Let's open the hood:

Car Insurance: Not federally mandated. You aren't required to purchase it unless you own a vehicle and operate it on public roads. You can opt out. Requires a minimal demonstration of knowledge and skill. Higher risk = higher premiums. The risks you assume on the road affects others.

Universal Healthcare: Federally mandated. You are required to purchase it because you are alive. You can't opt out. No prerequisites for coverage. Same costs for all risk categories. The risks you assume affects only your health.

How much sense does it make to point to a private for-profit industry, declare what a successful and beneficial service it provides to the public, and then say it's a model for government run healthcare?

As for cancer, it's a terrible thing. If we live long enough, 100% of us will get it. I'm not calling you out, nor am I asking how you contribute: but there is absolutely nothing that prevents someone from helping a cancer patient avoid bankruptcy in the current system. I always wonder, but never ask, how much universal healthcare advocates touting compassion contribute themselves before making demands of others.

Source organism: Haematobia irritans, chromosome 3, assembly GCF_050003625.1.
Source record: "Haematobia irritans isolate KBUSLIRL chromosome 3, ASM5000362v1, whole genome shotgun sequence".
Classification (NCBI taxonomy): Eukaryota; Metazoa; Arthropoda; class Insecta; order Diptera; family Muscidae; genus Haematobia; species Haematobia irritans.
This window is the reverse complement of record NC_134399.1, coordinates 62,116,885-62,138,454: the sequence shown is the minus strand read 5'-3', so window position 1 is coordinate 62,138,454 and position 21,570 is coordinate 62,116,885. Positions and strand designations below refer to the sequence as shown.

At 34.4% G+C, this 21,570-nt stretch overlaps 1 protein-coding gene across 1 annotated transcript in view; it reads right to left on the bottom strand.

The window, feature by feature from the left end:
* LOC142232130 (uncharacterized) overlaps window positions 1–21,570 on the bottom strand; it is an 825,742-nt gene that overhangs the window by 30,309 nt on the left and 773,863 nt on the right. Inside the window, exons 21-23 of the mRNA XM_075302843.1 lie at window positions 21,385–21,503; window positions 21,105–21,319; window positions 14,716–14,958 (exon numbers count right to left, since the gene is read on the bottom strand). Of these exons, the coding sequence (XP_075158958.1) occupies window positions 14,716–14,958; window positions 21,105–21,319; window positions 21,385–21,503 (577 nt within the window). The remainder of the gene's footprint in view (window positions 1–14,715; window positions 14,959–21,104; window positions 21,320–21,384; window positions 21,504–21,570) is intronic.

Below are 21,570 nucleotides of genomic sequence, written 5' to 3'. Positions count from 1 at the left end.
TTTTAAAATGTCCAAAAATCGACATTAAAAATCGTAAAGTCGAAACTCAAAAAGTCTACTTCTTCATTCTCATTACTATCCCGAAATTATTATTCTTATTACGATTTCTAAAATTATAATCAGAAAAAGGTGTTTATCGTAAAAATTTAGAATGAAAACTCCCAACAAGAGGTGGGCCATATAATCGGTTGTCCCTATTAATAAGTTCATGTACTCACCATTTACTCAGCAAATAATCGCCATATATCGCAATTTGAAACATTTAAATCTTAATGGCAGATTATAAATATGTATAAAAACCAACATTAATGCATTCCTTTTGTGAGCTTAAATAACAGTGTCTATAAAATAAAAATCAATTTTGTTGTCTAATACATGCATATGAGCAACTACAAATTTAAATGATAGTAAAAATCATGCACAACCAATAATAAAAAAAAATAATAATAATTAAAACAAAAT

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Best can mean a lot of things to different people, and that's something that needs to be understood going into this discussion. If you can't see that there may be other definitions of what best means regarding healthcare, then any debate is meaningless.

And you can't separate insurance from this discussion, so long as healthcare costs more than people can pay out of pocket for. That ignores 2 of the points you made: accessiblility and cost (cheap).

Have you been following the discussions on changes in military healthcare? Dependents are starting to get pushed off base as MTFs downsize. However, even though they have decent insurance, people have found it challenging to find off base PCMs willing to take on new patients. Premiums for retiree Tricare are creeping up (though still way below open market prices), and the new-ish Tricare for Life adds additional cost on top of that (due to having to sign up/pay for Medicare).